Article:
« PreviousContinue »
· In consequence of this, clergymen are now sunk in their rank in society, and fallen almost to that which schoolmasters held formerly ; so that many of them are obliged to betake themselves to other shifts, such as farming and grazing, in order to support their families. By this, their dignity, utility, and influence, are lessened; and the cause of religion and virtue, and, of course, the true interest of the nation, suffers : For, let our vain and new philosophers allege what they will, there can be no national prosperity, of any duration, without religion ; and there can be no religion without a respectable clergy, nor a respectable clergy without a decent maintenance being annexed to the office.
The experiments, whether a state can exist without any established support for religion, and, what is bolder still, whether a state can exist without any religion at all, are both new in the history of civilized society. But it is not difficult to foresee what the end of these things skall be. The state that has no establishment for religion, will soon have no religion at all.; and the state which has no religion at all, can have no comfort or security whatever. Let us then hold fast by the system under which we have prospered, till such time, at least, as the experience of those who have adopted new systems shall sufficiently warrant us in the prudence of making any change.
« Wait the great teacher Time, and God adore."
Religion, taken in its lowest view, is certainly what its
average proportion of the tithe to the rent is nearly as 7 to 4 1-5th. But to the farmer this grievance is not so great as may be supposed. If he paid less tithe, he would pay so much the more rent; so that it makes only the diffe- '. rence to him of settling with two landlords inftead of one; and he may cere tainly derive more benefit from the religious establishments of his country, than this trouble can amount to. The same observation will hold in regard tp poor's rates.
enemies used to allow, till now, absolutely neceffary for the order and well-being of society. Its ministers should there, forę be considered as fervants of the public, and paid by go. vernment, like those in the administration of justice. The church would thus be more dependent on the State, and the interests of both would be more intimately united. Preach ers of that righteousness which exalteth a nation, deserve nar tional encouragement; and promoters of that order, without which fociety cannot exist, deserve the support of fociety. The established clergy of Scotland, from their influence over the people, and 'firm attachment to the state, form one of the firmest pillars upon which the fabric rests; and the state, and all who have a ftake in it; ought to regard them as such, and by their support and example, do all that may be necessary to preserve religion and its ministers from falling into contempt, in order to preserve the state from falling into ruin *. ." .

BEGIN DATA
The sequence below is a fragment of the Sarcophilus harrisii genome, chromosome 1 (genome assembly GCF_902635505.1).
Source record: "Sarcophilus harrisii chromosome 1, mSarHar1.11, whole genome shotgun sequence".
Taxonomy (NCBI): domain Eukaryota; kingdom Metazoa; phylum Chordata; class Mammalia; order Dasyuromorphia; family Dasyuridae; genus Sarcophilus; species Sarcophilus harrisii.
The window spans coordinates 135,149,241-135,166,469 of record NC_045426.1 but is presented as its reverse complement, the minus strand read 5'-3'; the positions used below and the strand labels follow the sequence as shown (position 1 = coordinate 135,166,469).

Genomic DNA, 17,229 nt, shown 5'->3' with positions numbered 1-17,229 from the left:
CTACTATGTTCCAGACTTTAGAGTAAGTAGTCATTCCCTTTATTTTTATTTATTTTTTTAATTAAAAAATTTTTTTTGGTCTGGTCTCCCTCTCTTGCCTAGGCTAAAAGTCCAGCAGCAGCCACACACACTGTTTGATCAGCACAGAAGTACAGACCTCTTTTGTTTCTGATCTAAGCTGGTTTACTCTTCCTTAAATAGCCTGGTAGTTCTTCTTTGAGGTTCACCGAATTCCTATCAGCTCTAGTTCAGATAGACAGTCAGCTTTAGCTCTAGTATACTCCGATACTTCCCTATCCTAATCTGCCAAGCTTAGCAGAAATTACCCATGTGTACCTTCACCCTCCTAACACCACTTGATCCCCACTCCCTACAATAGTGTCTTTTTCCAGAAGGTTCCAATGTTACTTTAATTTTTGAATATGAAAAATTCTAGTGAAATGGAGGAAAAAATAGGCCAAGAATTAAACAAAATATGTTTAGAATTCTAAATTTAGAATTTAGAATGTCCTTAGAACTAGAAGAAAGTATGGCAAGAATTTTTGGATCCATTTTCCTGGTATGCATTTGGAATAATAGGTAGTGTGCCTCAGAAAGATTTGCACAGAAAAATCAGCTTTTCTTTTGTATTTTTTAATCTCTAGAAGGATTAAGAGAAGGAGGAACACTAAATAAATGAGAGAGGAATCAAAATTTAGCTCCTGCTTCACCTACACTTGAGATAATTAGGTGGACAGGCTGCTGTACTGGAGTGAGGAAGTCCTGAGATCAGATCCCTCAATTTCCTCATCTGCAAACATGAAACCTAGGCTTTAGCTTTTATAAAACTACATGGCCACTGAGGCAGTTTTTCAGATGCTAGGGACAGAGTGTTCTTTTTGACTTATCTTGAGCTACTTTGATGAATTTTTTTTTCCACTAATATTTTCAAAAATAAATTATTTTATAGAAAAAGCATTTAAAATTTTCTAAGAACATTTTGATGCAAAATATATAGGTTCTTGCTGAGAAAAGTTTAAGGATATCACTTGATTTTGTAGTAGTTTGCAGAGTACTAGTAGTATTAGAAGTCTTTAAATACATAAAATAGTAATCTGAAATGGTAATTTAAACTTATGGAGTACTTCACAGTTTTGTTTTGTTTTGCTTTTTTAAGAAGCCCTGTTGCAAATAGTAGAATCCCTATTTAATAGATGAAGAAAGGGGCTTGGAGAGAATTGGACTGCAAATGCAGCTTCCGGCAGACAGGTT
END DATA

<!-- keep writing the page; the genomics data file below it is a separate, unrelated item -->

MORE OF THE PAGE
An order of men, whose learning, talents, industry, and virtue, are all devoted to the public, should be maintained by the public in that rank which it is the interest of society they should always hold ; that is, that they fhould not be rich, but that they should be comfortable and easy, in order that they may be respected and useful. If this be not done, the men who should fill the office will naturally betake themselves to other employments, and their place will be supplied by such as ought to have neither lot nor part in this matter. .
'* « Of all the dispositions and habits (says President Washington) which “ lead to political prosperity, religion and morality are indispensable lúpports, " în vain would that man claim the tribute of patriotism, who should labour " to subyert these great pillars of human happiness, these firmeft props of the “ duties of men. The mere politician, equally with the pious man, ought to “ respect and cherish them. A volume could not trace all their connection « with private and public felicity. Let it be simply asked, Where is the fee “curity for property, for reputation, for life, if the sense of religious obliga“tion desert the oaths, which are the instruments of investigation in courts * of justice ? And let us with caution indulge the supposition that morality " can be maintained without religion. Whatever may be conceded to the inu fluence of refined education on minds of peculiar structure, reason and ere “perience both forbid us to expect that national morality can prevail in ex, ^ clusion of religious principle.” Washington's Refignation,